The Benefits and Drawbacks of Cheat Meals for Strength Athletes

Look, I’ll be the first to admit it: I love me some cheat meals. When my focus was solely on powerlifting, I still followed a fairly strict diet in terms of food choices, but now that I’m bodybuilding, too, I’ve had to be even more careful with what I eat. And I’m seeing great results from that – but at the same time, from a mental perspective, it’s simply draining to pay such close attention to everything you put in your mouth every day.

Now, I’m not cutting my calories or carbs too dramatically right now, but if you are – or if you’ve dieted hard in the past – you know that this kind of regimen can be physically draining, too. Eventually, your performance in the gym probably starts to suffer, and you have to use lighter weights and the pump becomes more and more elusive.

Ben Pollack Diet
Ben Pollack Diet

If your goal is purely aesthetic, at some point, you’ll have to suck it up and push through regardless, but until the very end of a diet, cheat meals are an incredibly useful tool for managing these symptoms of depletion.

But what if your goals aren’t purely aesthetic? What if you’re a strength athlete who’s dieting to make a weight class or even to just get in shape for summer? In that case, maybe you’re not willing to sacrifice performance for the sake of maintaining a diet. Can cheat meals be useful in that situation, too? The answer is a little more complicated than what you might expect.

The Benefits of Cheat Meals

I think most readers will be familiar with cheat meals and their benefits, but it’s worth noting them anyway, because the benefits can be significant. First, from a physiological perspective, cheat meals can offset some of the hormonal changes associated with hard dieting that slow your metabolism. (Remember, though that any decrease in basal metabolic rate from most diets is pretty small – it’s actually really damned hard to put your body into “starvation mode,” so don’t fool yourself into thinking that cheat meals are going to be the super-secret tool to smashing serious weight-loss plateaus.)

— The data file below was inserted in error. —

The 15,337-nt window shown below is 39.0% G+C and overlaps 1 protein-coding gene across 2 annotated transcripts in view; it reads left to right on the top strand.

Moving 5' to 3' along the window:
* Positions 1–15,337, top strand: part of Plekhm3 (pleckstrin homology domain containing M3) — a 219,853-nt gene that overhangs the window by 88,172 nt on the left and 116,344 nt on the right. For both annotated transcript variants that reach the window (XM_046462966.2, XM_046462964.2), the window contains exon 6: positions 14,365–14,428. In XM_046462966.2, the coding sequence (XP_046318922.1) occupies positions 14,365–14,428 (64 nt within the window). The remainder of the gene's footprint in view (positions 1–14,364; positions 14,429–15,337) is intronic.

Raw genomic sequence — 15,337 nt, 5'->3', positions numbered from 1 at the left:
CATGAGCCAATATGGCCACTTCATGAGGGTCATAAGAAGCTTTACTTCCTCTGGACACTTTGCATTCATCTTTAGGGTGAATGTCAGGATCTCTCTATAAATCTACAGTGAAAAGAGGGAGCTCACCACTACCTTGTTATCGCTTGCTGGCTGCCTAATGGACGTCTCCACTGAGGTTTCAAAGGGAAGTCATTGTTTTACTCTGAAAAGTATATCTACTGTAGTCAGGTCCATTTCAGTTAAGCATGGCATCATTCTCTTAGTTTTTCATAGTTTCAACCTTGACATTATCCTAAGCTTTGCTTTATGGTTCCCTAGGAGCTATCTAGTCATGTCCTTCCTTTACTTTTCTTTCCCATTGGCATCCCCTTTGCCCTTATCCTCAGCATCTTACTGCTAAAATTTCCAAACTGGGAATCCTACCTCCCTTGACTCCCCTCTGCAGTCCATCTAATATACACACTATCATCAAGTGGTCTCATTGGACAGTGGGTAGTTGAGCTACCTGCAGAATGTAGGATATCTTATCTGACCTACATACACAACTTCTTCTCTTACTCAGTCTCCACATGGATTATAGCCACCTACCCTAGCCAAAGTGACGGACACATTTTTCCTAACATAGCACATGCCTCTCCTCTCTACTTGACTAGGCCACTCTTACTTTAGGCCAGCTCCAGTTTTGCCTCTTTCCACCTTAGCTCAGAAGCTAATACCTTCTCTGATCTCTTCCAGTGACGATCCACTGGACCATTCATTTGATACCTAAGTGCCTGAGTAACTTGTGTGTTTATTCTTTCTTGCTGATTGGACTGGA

From a psychological perspective, cheat meals are arguably more beneficial. Remember that “drained” feeling I mentioned in the introduction? Mentally, that feeling stems from the fact that humans simply have a limited amount of willpower, and maintaining a diet – even a moderate diet – requires a lot of willpower. Even a short break from a rigid regimen can be a huge relief in that regard.

Why Cheat Meals Might Not Be the Best Choice

Both strength and physique athletes can benefit from the positive aspects of cheat meals. For strength athletes in particular, however, I believe there are some drawbacks that aren’t often discussed, and they’re very much worth considering before implementing them into your plan.

Basically, if you’re a strength athlete, your diet should be structured such that every time you walk into the gym, you’re feeling the best you possibly can given the other aspects of your recovery. A good diet can’t make up for a lack of sleep; nor can it compensate for a poor training program. But eating the right foods at the right times can help to make you feel more comfortable and energetic.

Ben Pollack Diet
Ben Pollack Diet

If you’re like most people, though, “comfortable and energetic” isn’t a feeling you associate with a cheat meal. Cheats are usually borderline binges – most people eat way too much, and they eat foods they wouldn’t normally eat. That can result in lethargy, bloating, and other intestinal distress. Obviously, those feelings aren’t going to set the stage for a great training session.

At this point, you’re probably thinking, “okay, well, I’ll just have my cheat meal after my training session, and it won’t matter whether I’m feeling ready to do a heavy, high-rep set of squats later in the day.” There’s a problem with that, too: your body is primed for protein synthesis after training, and your best bet for taking advantage of that opportunity is a high-carb, moderate-protein meal that’s very low in fat. Again, not typical of a cheat meal, which tend to be high in fats and carbs and fairly low in protein.

What’s the Verdict?

In my opinion, if you’re training for strength, you’re better off simply avoiding very restrictive diets in the first place. They’re not necessary for the minor changes in body weight or composition that come with moving down a weight class or getting in beach-body shape. Instead, take a slower, more moderate approach – one that doesn’t subject you to feeling drained (mentally or physically) in the first place.

I’m certainly not saying that cheat meals are useless for strength-related goals. If you use cheat meals successfully, or have done so in the past, you should absolutely stick with what’s working. And it’s absolutely possible to schedule cheat meals to fit within the context of optimizing performance in the gym. But if you’re just starting a diet, and you’re already planning your weekly cheat meal, you might want to reevaluate your approach. There might be simpler – and easier – ways to reach your goals.

Editor’s note: This article is an op-ed. The views expressed herein and in the video are the author’s and don’t necessarily reflect the views of BarBend. Claims, assertions, opinions, and quotes have been sourced exclusively by the author.

Feature image provided by Ben Pollack. 

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